Seriously? Iraq’s Leaders Says Trump’s Visit Violated Their “Sovereignty”




Apparently having already forgotten how their country came to be liberated from the brutal, murderous dictatorship of Mr. Saddam Hussein, Iraq’s political and military leaders slammed President Donald Trump this week for his surprise visit to meet with the U.S. troops stationed there. In remarks that echo the kind of nonsensical rhetoric we hear from caravan migrants who think the United States owes them a place to live, Iraqi politicians condemned the president for violating their country’s “sovereignty” and warning that American “occupation” in Iraq was over.

Sounds like a country that would like to fend off ISIS and Iran for themselves!

From Reuters:

Sabah al Saadi, the leader of the Islah parliamentary bloc, called for an emergency session of parliament “to discuss this blatant violation of Iraq’s sovereignty and to stop these aggressive actions by Trump who should know his limits: The U.S. occupation of Iraq is over.”

The Bina bloc, Islah’s rival in parliament and led by Iran-backed militia leader Hadi al-Amiri, also objected to Trump’s trip to Iraq.

“Trump’s visit is a flagrant and clear violation of diplomatic norms and shows his disdain and hostility in his dealings with the Iraqi government,” said a statement from Bina.

For those behind the times when it comes to the intricacies of the flailing Iraqi government, the Islah and the Bina are the two, um, “parties,” jockeying for control of the country. The Islah are Shi’ite revolutionaries, and their leader is cleric Moqtada al-Sadr, who was responsible for two violent uprisings against the U.S. troops. They are closely aligned with Tehran, which has been trying for years to turn Iraq into an outpost for Iran.

This is something the U.S. is eager to block, and our presence there is as much about preventing Tehran’s expansion as it is about stomping out the last remnants of ISIS.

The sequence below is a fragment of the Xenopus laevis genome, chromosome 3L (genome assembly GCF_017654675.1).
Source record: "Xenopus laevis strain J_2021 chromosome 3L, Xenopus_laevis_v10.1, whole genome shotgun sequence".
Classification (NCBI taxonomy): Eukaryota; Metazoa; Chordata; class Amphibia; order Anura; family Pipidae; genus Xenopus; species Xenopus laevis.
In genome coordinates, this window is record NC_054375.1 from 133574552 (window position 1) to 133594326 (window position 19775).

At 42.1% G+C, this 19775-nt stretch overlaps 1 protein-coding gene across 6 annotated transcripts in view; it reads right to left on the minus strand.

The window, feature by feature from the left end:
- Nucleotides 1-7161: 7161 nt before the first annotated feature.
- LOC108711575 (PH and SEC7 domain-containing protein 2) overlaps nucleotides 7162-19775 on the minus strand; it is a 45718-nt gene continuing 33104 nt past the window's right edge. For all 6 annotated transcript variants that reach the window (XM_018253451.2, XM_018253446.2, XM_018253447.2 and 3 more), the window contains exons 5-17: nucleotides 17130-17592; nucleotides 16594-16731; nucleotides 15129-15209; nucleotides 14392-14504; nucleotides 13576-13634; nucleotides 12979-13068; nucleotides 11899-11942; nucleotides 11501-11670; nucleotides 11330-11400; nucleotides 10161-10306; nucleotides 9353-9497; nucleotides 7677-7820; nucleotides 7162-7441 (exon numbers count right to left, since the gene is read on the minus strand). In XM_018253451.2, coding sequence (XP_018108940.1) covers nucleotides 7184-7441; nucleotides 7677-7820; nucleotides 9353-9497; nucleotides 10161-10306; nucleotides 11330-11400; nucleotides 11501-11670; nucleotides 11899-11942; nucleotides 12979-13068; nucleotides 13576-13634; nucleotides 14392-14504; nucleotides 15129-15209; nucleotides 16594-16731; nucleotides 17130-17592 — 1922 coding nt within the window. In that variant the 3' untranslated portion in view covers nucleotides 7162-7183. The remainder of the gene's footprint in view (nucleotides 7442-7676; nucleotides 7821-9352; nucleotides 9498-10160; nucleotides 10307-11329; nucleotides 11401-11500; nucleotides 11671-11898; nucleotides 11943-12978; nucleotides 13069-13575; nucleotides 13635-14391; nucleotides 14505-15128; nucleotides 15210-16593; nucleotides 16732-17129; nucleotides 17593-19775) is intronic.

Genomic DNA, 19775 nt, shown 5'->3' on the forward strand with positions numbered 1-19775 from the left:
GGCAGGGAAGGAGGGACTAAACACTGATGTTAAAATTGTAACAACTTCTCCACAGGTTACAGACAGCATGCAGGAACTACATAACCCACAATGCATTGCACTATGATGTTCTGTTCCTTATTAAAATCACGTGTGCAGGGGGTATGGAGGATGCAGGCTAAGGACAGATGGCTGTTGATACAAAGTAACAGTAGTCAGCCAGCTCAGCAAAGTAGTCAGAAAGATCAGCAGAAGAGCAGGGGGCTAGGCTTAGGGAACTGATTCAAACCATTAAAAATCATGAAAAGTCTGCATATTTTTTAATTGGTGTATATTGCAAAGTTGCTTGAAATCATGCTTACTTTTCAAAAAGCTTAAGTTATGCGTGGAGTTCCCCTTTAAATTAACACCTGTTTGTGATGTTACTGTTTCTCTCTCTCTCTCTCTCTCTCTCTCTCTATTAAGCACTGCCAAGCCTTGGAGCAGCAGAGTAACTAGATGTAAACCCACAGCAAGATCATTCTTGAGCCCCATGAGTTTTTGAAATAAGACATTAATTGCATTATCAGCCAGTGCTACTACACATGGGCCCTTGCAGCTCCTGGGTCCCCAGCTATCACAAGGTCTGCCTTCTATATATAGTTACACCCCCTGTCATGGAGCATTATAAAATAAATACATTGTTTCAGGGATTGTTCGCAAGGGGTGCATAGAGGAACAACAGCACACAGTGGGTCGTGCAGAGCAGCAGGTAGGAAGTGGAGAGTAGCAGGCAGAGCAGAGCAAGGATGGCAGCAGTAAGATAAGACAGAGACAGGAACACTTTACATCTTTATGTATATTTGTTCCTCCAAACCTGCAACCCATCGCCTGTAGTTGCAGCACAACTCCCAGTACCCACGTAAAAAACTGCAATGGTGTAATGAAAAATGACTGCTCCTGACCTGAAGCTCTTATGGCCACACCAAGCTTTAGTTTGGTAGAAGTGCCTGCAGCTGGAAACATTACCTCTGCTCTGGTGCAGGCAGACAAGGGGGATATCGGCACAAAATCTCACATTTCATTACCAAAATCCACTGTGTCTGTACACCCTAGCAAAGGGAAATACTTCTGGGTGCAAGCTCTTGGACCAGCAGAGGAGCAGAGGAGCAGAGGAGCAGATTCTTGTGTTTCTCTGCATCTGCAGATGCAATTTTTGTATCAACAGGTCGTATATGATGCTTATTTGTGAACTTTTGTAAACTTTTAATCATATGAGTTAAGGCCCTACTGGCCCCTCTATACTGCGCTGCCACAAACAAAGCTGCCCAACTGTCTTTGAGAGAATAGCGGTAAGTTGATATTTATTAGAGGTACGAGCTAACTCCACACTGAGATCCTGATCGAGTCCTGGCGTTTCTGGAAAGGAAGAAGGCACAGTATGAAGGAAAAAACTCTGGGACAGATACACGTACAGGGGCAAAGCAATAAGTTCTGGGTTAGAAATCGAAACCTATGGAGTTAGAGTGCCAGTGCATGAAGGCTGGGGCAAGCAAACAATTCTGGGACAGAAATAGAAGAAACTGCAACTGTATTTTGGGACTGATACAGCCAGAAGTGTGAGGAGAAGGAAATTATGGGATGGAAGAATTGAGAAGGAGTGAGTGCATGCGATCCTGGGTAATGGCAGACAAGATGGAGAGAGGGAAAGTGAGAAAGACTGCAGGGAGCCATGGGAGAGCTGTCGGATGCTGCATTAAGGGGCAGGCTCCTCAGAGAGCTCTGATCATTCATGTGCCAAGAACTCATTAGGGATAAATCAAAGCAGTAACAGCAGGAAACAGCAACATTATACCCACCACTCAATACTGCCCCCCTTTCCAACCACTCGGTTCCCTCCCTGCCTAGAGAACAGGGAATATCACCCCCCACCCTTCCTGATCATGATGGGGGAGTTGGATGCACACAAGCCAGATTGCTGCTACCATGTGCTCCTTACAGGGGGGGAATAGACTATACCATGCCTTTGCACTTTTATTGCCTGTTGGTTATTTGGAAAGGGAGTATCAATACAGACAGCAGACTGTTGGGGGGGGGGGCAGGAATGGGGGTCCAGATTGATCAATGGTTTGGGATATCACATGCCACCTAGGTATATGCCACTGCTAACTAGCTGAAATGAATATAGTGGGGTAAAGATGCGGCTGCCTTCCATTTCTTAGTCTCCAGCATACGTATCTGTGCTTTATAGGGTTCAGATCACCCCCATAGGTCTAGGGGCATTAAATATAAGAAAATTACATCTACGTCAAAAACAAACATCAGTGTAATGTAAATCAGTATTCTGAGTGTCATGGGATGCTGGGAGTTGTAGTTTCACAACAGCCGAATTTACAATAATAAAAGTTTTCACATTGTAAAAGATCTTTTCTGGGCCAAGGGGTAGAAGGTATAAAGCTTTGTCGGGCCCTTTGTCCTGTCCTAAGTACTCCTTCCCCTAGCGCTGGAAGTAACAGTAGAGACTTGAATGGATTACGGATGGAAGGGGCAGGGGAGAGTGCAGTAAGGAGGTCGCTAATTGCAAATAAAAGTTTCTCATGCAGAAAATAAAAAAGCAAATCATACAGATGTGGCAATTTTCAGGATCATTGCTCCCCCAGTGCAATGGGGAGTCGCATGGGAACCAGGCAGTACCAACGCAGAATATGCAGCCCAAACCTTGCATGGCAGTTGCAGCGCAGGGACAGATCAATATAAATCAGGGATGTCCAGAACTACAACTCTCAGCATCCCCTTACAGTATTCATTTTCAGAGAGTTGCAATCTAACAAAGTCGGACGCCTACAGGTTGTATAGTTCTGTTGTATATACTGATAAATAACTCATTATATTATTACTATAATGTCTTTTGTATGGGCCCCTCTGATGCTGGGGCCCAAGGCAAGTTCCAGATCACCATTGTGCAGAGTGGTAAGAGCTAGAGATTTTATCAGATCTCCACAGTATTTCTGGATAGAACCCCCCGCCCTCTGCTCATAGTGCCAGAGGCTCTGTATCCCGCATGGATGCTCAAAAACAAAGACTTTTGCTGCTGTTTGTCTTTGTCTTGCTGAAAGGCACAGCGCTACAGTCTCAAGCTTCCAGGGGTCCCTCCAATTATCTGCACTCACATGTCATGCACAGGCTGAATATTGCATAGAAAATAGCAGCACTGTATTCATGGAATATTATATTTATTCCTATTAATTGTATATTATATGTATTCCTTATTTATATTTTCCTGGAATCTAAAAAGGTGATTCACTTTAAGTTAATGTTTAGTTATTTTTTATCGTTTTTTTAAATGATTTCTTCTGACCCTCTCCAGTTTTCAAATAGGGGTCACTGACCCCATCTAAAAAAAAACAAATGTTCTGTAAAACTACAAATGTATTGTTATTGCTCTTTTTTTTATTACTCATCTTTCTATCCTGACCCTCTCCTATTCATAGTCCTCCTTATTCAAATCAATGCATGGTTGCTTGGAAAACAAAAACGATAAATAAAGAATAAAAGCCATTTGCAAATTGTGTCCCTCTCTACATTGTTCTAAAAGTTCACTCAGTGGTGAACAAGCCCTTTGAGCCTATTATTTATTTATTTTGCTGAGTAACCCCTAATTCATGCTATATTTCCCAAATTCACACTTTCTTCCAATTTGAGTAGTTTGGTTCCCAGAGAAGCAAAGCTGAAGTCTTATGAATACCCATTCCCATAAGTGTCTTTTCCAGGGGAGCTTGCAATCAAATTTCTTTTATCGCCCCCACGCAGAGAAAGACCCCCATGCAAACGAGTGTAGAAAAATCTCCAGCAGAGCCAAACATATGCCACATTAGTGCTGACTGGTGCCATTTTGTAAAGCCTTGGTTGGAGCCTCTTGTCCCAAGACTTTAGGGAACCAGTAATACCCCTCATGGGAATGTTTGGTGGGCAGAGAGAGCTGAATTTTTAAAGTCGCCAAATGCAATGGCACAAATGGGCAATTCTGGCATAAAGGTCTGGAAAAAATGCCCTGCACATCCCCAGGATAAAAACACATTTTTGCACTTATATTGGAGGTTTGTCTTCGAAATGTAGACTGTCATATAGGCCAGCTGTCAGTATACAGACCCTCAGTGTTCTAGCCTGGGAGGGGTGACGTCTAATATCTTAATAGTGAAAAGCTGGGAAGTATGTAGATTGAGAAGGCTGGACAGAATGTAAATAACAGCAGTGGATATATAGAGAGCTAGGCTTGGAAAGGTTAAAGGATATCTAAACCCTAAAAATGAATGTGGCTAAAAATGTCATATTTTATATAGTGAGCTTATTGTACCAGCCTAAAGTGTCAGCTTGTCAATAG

We don’t begrudge Iraq for wanting to govern themselves, and we can understand why a longterm American military presence in the country can serve as a useful political tool for populists – especially those who are more or less aligned with Iran. And especially so for those who adhere to their own form of fundamentalist Islam.

At the same time, let’s be perfectly clear about this: To the extent Iraq is a democratic country today, they owe their entire existence to the United States. To hear them complain about destruction and occupation is akin to blaming the firefighters who saved your house for leaving muddy footprints on your carpet. Gee, perhaps you would have preferred being gassed by your psychotic dictator? Maybe you would have liked to have been crucified in Mosul?

Much of this sniping is probably meant for a domestic Iraqi audience, but it should serve as a stiff reminder to American voters why our Middle Eastern military excursions are rarely as successful as we might hope at the outset. And why President Trump is absolutely right to rethink our continued presence in Syria, Afghanistan, and yes, perhaps even Iraq.

 


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